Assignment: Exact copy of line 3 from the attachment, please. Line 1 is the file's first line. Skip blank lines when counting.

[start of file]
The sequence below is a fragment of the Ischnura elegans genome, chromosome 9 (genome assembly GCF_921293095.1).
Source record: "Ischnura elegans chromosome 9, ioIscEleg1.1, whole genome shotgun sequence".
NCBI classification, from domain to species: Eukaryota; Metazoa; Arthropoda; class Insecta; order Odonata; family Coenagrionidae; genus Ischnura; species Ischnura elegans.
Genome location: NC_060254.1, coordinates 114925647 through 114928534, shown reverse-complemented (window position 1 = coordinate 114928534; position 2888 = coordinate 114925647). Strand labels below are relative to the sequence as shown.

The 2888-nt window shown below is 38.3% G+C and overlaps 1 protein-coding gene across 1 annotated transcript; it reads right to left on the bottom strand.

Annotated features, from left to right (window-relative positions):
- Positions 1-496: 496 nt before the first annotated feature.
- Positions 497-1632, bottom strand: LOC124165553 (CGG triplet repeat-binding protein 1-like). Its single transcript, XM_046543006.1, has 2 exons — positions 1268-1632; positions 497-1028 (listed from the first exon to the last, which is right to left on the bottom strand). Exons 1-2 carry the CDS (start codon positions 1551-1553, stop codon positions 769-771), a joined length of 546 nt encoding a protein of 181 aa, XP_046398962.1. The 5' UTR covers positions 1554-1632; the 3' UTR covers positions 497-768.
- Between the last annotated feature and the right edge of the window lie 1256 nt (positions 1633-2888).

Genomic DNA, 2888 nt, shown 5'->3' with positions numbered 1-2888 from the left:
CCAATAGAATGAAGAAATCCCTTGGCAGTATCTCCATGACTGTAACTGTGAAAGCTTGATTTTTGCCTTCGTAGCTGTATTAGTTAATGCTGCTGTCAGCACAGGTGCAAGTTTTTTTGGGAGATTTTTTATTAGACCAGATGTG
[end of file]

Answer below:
NCBI classification, from domain to species: Eukaryota; Metazoa; Arthropoda; class Insecta; order Odonata; family Coenagrionidae; genus Ischnura; species Ischnura elegans.